If you live in an area where it’s legal, beekeeping is a fun and easy way to contribute to your homestead. However, please note that this is not the same as just having honeybees visit your garden! You’ll need hives, a smoker, protective gear, etc. This skill requires patience because bees are sensitive creatures, but the end result is well worth it!     


Even if you’re not planning to live completely off-grid or homesteading isn’t your thing, foraging can be an enjoyable hobby that yields great benefits. For example, dandelions are often considered pesky weeds by many people because they take over your yard. However, you can eat the leaves and flowers!  They are high in fiber, vitamin A, and antioxidants.


If you have a problem with wild animals eating your chickens or destroying crops, hunting can be a great way to solve this issue while also providing valuable protein for your family’s diet. Fishing is another traditional homesteading activity that requires minimal equipment and can provide a constant stream of food.     

Animal Husbandry

Raising animals is another important homesteading activity that allows you to produce your own food in addition to having a source of income (if selling meat or dairy products). It’s also relaxing because the animals provide companionship while giving back to you by providing food.  You may want to start out with chickens and goats because they’re relatively easy animals to raise.       

Repairing Tools and Equipment

Tools are important for homesteading, but they don’t last forever. In fact, if you’re not good with repairing equipment or aren’t willing to learn how then it might be a better idea to purchase new tools instead of old ones even if the latter is cheaper in the short term. If you don’t want to do this, then you’ll need to know how to fix broken tools and equipment.     

Recycling/Saving Resources

If the homesteading life isn’t really for you (or it’s something that can be done in addition to your current lifestyle), then why not try living a more sustainable lifestyle? For example, you can reuse items such as old buckets for planters or watering cans. You may also want to save water by taking shorter showers and using low-flow showerheads in addition to collecting rainwater from your roof.

Sewing and Clothing Production

If you’re into sewing, then homesteading is a great way to get your supplies while also producing clothes for your family. This includes mending garments (e.g., fixing holes in socks) as well as making new ones from scratch! You’ll need fabric of course, which you can get from sewing together old clothes or using flour sacks.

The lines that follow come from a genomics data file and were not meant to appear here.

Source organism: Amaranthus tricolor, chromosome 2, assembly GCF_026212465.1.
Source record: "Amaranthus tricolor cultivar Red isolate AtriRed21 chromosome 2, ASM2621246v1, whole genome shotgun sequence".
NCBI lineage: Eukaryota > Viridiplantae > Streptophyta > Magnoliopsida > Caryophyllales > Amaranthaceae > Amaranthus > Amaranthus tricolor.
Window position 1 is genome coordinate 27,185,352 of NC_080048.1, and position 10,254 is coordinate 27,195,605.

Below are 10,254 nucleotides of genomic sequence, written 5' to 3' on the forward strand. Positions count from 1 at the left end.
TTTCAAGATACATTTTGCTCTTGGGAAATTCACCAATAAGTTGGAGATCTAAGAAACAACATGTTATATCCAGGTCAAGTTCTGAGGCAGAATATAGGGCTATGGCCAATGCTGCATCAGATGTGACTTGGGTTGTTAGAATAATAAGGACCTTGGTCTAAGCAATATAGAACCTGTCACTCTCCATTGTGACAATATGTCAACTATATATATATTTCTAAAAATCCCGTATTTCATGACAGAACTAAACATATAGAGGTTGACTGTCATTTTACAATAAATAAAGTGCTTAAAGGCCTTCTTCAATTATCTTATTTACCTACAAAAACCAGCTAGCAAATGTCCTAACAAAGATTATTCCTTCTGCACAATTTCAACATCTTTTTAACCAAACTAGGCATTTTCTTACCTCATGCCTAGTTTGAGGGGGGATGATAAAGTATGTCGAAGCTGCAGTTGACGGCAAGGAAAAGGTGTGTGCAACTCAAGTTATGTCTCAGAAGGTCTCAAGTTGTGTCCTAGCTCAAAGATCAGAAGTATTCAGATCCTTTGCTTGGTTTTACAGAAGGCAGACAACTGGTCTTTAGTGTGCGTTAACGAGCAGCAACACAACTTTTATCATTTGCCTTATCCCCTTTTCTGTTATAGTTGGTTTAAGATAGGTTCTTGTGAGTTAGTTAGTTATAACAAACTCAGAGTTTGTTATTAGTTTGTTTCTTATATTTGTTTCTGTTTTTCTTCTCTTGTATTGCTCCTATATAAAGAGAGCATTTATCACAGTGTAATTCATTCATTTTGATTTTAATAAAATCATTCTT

Woodworking/Repairing Furniture

Homesteading allows for endless possibilities when it comes to fixing up your home because you’re not limited by what’s available on the market. For example, if a table leg breaks off, simply replace it with a new one made from scratch! You can also make your own furniture by using wooden logs and other materials.     

Frugal Living for Beginners

Homesteading is the perfect way to practice frugal living because you’ll be able to find ways of doing things yourself instead of buying them at market prices. For example, you may be able to make your own deodorant instead of buying it. This can save hundreds or thousands of dollars in the long run!     

Soap Making/Bath Products

Making your own bath products such as soap and lotions can be a fun way to learn homesteading skills while also producing high-quality organic alternatives that are more affordable than the store brands.

Bartering or Selling What You Produce

Homesteaders are likely to have excess produce, meat, dairy products, and other goods that they can’t consume themselves. This is where bartering comes in handy! If there isn’t a local market for your product then consider selling online via Craigslist or eBay.     

Cooking without Natural Gas or Oil

The time when you couldn’t even imagine cooking anything if the electricity went out is long gone! Nowadays, there are many items you can use to cook food in a variety of ways (e.g., on an open fire). You don’t need to become a master chef to learn basic cooking techniques without relying on modern appliances. 

How to Develop Homesteading Skills?

There are many ways of learning homesteading skills. It can be as simple as watching tutorial videos on YouTube, reading blogs and books (including this one), or enrolling in an online course such as the Get Back to Basics Online Class. You can also take a workshop at your local farmers’ market, join a community homesteading group in your area (e.g., via Meetup), or go to fairs and expos that focus on sustainable living.   

How to Find the Right Tools?

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Finding tools for homesteading can be difficult because many of them aren’t sold at local stores anymore (at least not ones that specialize in home improvement products). The best way is usually searching online or visiting thrift shops/garage sales where you can find some great deals.

What Power Source Should You Utilize?